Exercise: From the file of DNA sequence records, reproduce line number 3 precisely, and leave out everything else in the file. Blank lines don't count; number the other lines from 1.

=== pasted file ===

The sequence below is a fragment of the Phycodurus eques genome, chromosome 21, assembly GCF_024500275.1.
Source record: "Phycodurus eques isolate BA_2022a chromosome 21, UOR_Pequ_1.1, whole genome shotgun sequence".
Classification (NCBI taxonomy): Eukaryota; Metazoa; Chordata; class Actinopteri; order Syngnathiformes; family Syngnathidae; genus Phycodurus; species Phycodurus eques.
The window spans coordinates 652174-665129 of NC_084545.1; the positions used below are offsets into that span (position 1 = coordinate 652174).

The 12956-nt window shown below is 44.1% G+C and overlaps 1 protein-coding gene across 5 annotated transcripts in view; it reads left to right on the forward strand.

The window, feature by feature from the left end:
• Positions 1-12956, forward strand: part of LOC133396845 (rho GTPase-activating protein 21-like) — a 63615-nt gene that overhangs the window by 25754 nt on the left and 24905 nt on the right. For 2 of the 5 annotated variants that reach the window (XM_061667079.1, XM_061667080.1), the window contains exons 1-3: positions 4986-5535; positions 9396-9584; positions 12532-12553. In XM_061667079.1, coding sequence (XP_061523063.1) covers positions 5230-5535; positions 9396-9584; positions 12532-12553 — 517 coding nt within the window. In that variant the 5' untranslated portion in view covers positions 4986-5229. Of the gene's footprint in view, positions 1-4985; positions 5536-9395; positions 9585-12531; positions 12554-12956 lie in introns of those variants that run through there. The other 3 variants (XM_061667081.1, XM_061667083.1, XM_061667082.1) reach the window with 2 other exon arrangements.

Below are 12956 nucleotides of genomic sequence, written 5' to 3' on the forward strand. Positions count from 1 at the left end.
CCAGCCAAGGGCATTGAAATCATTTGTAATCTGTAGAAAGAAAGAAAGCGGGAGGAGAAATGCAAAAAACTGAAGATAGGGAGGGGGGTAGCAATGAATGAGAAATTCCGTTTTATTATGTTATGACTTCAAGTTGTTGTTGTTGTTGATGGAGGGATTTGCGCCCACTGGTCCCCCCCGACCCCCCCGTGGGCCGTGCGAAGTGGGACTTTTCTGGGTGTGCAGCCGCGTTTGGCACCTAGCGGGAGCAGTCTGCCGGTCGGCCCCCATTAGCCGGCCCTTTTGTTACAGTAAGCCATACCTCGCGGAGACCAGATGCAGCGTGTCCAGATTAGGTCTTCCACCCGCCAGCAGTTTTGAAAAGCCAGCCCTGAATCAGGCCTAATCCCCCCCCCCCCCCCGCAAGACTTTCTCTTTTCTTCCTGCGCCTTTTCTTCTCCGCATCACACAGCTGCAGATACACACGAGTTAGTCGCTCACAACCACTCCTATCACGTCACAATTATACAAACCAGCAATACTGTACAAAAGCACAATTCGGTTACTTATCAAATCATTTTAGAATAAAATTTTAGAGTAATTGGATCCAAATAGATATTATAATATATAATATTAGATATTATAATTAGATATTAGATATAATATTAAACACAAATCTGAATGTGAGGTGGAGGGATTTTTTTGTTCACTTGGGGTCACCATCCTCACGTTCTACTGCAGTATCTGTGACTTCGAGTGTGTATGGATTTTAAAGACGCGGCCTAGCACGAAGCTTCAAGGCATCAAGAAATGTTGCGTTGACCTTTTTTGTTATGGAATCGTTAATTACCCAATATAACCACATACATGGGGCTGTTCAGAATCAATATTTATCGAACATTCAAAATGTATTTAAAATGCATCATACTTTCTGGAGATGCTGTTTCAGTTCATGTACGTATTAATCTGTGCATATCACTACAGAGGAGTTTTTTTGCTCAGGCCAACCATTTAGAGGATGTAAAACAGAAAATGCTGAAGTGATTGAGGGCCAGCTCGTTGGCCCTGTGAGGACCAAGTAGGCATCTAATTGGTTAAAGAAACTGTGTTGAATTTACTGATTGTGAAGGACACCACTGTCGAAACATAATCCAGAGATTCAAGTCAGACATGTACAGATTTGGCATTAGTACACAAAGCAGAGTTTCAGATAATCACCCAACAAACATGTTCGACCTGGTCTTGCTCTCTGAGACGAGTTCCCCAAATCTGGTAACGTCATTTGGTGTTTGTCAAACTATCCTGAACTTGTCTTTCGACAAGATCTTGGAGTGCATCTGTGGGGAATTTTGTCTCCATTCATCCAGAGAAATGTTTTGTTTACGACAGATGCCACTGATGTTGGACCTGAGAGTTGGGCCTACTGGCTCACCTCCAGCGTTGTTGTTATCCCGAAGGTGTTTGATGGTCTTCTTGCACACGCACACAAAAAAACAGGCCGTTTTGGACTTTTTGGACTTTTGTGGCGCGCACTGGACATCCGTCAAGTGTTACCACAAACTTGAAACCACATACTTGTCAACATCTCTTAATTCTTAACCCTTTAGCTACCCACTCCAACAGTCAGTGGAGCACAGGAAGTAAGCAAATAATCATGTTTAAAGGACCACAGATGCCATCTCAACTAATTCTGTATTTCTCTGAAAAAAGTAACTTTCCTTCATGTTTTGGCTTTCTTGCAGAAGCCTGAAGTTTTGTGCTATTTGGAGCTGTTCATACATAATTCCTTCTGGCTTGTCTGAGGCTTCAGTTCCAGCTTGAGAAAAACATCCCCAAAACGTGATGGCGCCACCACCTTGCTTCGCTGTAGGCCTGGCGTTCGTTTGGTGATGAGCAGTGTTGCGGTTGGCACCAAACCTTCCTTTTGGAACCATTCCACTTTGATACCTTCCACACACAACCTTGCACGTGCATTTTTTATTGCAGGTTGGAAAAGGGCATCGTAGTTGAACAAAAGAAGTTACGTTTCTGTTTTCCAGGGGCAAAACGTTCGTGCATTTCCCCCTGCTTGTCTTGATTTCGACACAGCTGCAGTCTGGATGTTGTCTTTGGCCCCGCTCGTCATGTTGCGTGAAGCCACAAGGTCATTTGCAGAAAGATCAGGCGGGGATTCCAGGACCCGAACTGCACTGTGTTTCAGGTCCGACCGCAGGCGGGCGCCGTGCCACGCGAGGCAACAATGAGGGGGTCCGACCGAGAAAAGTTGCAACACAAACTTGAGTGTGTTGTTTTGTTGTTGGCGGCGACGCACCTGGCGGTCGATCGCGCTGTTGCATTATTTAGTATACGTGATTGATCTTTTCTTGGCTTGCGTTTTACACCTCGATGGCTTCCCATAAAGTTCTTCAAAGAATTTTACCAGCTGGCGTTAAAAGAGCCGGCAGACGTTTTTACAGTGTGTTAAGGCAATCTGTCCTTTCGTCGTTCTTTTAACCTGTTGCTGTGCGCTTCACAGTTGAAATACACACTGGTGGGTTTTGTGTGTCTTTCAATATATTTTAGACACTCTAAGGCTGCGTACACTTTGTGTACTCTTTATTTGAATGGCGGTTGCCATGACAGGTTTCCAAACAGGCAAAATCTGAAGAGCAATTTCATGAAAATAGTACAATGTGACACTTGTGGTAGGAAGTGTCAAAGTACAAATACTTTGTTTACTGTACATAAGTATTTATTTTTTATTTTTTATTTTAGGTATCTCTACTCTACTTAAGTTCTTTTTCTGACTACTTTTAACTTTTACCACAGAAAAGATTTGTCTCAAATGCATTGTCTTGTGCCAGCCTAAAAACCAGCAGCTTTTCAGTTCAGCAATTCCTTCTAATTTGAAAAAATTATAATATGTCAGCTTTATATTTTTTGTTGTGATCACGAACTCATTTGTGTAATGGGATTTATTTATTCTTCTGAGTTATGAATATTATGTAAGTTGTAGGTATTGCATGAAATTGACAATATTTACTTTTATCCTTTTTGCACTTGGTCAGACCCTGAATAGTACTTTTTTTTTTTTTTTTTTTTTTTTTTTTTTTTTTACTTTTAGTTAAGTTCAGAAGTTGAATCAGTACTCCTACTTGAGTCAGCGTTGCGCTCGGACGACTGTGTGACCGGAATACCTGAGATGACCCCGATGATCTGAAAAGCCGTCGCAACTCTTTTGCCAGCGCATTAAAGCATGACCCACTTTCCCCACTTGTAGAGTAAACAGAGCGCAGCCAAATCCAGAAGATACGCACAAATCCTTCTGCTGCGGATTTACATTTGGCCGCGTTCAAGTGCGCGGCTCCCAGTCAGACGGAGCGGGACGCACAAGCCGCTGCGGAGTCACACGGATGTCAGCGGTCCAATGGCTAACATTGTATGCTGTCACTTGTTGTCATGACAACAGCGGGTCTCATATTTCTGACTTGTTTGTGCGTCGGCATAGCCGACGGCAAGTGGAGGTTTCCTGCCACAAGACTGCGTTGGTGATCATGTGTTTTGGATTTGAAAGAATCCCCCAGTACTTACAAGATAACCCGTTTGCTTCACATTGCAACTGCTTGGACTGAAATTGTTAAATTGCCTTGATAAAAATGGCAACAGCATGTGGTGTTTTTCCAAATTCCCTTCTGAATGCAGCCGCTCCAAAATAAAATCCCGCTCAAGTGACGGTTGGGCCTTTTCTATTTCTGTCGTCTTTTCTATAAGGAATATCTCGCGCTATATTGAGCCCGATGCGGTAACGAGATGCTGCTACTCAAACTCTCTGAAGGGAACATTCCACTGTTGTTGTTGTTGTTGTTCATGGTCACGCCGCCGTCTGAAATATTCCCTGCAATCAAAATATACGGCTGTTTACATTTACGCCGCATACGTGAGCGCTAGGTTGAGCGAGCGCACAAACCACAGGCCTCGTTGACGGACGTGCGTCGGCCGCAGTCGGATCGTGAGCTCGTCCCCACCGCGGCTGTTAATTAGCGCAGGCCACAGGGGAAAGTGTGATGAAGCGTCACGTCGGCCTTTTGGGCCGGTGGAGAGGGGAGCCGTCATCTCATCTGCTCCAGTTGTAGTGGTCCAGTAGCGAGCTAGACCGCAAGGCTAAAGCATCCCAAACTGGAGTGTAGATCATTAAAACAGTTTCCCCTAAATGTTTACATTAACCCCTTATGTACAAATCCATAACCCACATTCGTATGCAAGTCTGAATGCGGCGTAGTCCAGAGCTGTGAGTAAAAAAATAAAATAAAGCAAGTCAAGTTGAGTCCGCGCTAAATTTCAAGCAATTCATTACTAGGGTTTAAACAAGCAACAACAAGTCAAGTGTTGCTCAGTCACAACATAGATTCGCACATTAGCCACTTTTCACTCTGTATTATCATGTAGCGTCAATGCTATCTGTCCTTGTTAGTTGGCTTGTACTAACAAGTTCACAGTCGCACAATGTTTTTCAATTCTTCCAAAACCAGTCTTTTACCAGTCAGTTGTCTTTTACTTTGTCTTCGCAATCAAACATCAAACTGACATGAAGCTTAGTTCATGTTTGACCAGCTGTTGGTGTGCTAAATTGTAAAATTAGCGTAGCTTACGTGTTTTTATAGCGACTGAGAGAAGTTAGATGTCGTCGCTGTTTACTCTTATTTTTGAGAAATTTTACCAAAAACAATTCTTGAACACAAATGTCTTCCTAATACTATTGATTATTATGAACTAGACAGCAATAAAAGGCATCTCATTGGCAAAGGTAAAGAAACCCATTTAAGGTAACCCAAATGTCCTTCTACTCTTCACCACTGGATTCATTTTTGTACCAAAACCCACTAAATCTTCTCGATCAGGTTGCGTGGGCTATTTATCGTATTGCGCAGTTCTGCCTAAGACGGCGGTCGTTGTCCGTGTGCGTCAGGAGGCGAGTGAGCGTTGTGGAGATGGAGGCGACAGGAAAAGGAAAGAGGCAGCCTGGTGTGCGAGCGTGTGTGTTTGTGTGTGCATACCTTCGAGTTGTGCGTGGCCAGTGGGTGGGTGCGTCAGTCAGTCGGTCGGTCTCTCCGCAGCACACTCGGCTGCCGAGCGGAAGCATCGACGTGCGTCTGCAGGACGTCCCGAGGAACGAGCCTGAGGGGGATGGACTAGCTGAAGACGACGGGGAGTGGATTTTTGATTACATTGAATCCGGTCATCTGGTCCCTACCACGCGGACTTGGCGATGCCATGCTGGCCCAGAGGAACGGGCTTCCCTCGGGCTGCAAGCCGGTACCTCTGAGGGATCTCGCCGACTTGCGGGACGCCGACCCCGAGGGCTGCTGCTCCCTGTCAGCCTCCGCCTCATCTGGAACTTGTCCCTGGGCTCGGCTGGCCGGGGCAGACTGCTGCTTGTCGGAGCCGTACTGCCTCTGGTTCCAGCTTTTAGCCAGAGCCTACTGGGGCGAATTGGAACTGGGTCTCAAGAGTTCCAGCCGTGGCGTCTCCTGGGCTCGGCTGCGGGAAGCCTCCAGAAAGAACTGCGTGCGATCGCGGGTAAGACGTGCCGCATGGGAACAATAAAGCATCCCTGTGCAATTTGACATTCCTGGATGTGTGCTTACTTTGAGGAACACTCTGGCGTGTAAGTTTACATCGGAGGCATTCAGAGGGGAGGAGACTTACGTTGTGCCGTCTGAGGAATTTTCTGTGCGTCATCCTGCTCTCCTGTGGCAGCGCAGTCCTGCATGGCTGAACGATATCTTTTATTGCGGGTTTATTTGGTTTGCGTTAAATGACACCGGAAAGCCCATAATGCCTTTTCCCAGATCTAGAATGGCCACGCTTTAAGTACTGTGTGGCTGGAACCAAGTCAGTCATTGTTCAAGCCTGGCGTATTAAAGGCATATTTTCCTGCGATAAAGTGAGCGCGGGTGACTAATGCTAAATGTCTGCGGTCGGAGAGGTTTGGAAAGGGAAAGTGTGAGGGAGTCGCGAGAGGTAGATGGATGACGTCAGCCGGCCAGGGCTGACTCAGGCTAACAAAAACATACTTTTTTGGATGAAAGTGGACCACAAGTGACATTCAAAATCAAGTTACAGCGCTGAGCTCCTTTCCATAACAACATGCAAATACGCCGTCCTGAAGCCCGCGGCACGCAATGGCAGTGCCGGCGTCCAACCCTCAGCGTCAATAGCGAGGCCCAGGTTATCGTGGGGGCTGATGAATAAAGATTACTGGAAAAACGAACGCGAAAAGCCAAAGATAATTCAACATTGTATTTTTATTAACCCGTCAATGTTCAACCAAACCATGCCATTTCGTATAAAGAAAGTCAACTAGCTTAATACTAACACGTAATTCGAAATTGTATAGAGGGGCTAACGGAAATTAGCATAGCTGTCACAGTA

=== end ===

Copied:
Classification (NCBI taxonomy): Eukaryota; Metazoa; Chordata; class Actinopteri; order Syngnathiformes; family Syngnathidae; genus Phycodurus; species Phycodurus eques.